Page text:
Samsung Galaxy Tab 8.9 vs the iPad 2 – choosing your next tablet may prove difficult


Samsung Galaxy Tab 8.9 vs the iPad 2 review
Right after Apple announced the new iPad 2, which is thinner and more powerful than the first model, and also carries two cameras (albeit of a pretty low resolution), Samsung has said that they’ll beat them at their own game and announced the devices that will do it – the new Galaxy Tab 8.9 and 10.1 – yes, that’s how they’re called, so don’t confuse them with the 7 inch Galaxy Tab and the thicker Galaxy Tab 10.1v (obviously, Samsung is running out of names – just look at their new Gravity 3 and 🙂 – yes, the Smiley phone).

The most interesting of the pair is the smaller 8.9 inch model, actually, as it’s much more comfortable to hold and carry around thanks to its size – it’s pretty much a perfect sized tablet, with the screen being still big enough for anything from browsing the Web to watching HD movies.

The Galaxy Tab 8.9 is definitely a great competitor to the iPad 2 and it beats it at its own game in a lot of areas for sure – as a matter of fact, I don’t see why you’d choose the iPad 2 over the GT 8.9, except maybe if you want some apps that are not available on Honeycomb.

On the outside, there’s really not much of a difference between the two: they both have the same pad form factor, with a big screen on the front and basically nothing else. The iPad 2 has an aluminum back panel, which is admittedly very pleasant to the touch, but doesn’t provide much more protection than Samsung’s all plastic exterior, and is the same sturdiness wise (no flexes and creaks on either device). The size and weight is the real reason Samsung says it’s “beating them at their own game” – the Galaxy Tab 8.9 weighs only 470 grams (iPad 2 is 601 grams) thanks to the plastic back and has an incredibly thin 8.6 mm housing that is a whopping 0.2 mm thinner than the iPad’s 8.8 mm :-), though I’m sure you won’t notice the difference in real life.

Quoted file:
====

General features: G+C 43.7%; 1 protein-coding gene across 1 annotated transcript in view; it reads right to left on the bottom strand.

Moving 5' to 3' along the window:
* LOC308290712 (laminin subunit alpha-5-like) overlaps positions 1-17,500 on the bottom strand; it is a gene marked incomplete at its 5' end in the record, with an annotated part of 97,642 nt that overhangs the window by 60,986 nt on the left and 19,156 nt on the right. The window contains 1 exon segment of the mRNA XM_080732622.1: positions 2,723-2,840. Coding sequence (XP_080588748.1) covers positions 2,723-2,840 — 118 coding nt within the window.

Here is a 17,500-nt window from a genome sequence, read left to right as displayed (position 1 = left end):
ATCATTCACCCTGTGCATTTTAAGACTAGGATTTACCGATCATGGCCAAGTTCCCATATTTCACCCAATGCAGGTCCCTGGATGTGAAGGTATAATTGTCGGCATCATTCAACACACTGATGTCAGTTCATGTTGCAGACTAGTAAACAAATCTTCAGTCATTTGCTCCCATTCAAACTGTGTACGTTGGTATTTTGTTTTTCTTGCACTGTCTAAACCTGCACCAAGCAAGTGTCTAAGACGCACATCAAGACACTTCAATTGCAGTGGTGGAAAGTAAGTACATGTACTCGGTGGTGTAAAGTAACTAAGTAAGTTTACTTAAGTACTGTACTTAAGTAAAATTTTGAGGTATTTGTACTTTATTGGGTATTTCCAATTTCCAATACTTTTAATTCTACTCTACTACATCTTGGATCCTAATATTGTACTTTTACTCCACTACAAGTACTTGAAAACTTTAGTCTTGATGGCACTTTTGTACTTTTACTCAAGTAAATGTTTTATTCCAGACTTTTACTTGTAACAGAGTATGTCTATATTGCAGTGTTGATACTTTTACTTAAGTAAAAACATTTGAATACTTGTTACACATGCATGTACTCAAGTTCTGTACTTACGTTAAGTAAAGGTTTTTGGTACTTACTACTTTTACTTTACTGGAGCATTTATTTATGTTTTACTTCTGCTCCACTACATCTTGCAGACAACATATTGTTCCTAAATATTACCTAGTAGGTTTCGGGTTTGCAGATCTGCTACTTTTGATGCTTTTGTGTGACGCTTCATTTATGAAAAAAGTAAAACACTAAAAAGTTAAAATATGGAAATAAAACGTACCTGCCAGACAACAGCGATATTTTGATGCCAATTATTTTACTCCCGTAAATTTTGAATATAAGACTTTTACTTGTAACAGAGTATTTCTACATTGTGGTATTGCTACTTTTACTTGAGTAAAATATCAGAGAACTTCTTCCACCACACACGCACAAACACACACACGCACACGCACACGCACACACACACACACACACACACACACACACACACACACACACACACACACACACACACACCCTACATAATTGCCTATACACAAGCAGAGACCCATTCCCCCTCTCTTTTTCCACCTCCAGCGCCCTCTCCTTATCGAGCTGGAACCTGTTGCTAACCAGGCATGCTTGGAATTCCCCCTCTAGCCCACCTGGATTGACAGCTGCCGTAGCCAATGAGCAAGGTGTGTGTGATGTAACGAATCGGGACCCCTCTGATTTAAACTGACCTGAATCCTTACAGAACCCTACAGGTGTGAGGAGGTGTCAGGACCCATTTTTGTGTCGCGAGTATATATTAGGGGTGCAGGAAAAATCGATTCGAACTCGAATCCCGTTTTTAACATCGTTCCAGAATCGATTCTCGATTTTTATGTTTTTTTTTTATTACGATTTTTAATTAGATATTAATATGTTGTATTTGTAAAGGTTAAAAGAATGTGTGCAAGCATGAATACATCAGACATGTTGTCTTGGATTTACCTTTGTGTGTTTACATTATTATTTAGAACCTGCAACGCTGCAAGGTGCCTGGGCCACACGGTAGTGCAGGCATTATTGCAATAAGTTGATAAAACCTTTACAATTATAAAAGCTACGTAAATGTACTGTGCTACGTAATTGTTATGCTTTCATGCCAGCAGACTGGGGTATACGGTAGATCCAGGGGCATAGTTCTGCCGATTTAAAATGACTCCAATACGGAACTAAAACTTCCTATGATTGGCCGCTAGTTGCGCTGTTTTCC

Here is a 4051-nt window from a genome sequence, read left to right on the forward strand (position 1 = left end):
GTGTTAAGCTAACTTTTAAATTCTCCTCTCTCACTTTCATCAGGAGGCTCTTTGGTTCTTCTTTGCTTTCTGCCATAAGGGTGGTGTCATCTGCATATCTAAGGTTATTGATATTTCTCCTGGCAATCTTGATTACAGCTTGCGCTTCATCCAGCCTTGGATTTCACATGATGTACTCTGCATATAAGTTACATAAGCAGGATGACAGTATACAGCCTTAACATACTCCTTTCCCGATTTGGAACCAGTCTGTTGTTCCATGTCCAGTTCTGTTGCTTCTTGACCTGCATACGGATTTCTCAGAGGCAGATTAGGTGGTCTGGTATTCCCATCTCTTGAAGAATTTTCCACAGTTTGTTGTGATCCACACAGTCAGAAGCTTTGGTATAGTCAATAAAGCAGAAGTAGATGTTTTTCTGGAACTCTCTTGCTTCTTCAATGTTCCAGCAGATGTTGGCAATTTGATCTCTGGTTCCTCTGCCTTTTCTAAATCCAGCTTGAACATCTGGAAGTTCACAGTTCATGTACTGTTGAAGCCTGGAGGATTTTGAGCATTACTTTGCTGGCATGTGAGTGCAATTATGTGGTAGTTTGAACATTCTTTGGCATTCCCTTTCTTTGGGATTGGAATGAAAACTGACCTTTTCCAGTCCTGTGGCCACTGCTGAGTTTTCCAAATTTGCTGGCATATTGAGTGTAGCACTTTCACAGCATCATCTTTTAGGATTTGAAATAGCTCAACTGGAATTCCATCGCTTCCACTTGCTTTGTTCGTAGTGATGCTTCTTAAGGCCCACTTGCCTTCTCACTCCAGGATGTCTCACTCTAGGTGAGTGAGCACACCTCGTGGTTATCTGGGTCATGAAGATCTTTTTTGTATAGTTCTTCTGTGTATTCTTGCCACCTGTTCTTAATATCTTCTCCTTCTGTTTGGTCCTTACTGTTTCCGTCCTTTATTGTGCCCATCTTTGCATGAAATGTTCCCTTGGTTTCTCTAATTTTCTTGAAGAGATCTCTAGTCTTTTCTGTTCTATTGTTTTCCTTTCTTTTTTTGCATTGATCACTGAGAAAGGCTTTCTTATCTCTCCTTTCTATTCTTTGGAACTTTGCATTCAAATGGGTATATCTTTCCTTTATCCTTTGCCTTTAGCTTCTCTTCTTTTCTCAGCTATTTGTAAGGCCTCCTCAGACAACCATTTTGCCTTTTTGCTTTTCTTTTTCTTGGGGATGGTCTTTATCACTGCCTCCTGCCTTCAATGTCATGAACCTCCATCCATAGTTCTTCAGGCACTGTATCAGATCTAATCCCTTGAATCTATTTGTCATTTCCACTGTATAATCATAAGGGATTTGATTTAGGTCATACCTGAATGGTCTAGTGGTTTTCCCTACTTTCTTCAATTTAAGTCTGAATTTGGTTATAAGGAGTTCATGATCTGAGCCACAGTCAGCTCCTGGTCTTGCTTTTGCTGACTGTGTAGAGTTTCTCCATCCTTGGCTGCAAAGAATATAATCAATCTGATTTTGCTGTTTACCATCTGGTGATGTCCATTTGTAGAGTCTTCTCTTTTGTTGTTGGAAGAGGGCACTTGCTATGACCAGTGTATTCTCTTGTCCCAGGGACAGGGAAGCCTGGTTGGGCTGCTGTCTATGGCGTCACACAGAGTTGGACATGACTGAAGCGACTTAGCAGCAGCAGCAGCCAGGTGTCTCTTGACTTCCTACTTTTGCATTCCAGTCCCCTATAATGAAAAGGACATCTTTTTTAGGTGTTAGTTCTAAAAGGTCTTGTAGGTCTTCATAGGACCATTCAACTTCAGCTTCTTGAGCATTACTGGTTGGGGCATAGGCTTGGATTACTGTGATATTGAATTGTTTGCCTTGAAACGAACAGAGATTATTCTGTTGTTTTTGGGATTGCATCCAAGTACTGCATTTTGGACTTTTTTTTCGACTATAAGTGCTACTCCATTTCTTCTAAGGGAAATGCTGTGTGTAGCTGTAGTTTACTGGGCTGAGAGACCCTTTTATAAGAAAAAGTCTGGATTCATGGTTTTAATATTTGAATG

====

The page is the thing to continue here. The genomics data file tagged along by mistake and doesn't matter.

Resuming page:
The iPad 2 has a 9.7 inch 4:3 format IPS display with a resolution of 1024×768 – the exact same one as on the first iPad (an update would’ve been nice), while the Galaxy Tab has an 8.9 wide PLS-TFT (practically the same IPS technology) unit with a bigger resolution of 1280×800, which should make everything crisper and more detailed.

Performance wise, the Galaxy Tab should be a bit faster, as it has the dual core Tegra 2 platform running at 1 GHz and featuring 1 GB of RAM and the powerful GeForce ULV graphics adapter. The iPad 2 has the same ARM Cortex A9 dual core processor, but is limited to only 512 MB RAM and a slightly slower PowerVR SGX graphics solution, although iOS can easily make up for the former, so you’ll only see a noticeable difference when running multiple apps at the same time.

Both devices come in 16/32/64 GB models with and without 3G modems, and both have HDMI out ports and support for HSPA+ speeds on the respective carrier networks. The only other difference is in the software: Android 3.0 looks significantly better than any of the previous versions and Apple’s new iOS – the big simple icons will look archaic after you see the Honeycomb UI, and the multi-tasking capabilities have stepped up a notch, making it the best OS for tablets on the market. The only thing that it needs is for app developers to catch on – there’s still not many apps available for the new user interface.

I’d say that the choice between the Galaxy Tab 8.9 and iPad 2 is easy – the Galaxy Tab wins for me, but if you’re an Apple person, like the interface or the nice aluminum finish, then the iPad 2 might be a better choice for you – just don’t regret it in 2 years when there’s an iPad 4 on the market, and the Galaxy Tab 8.9 is updated to easily compete with it, as well :-).


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Editor in Chief with passion for gadgets and web technology. He is writing gadget news, covering mobile gear, apps and concept devices.

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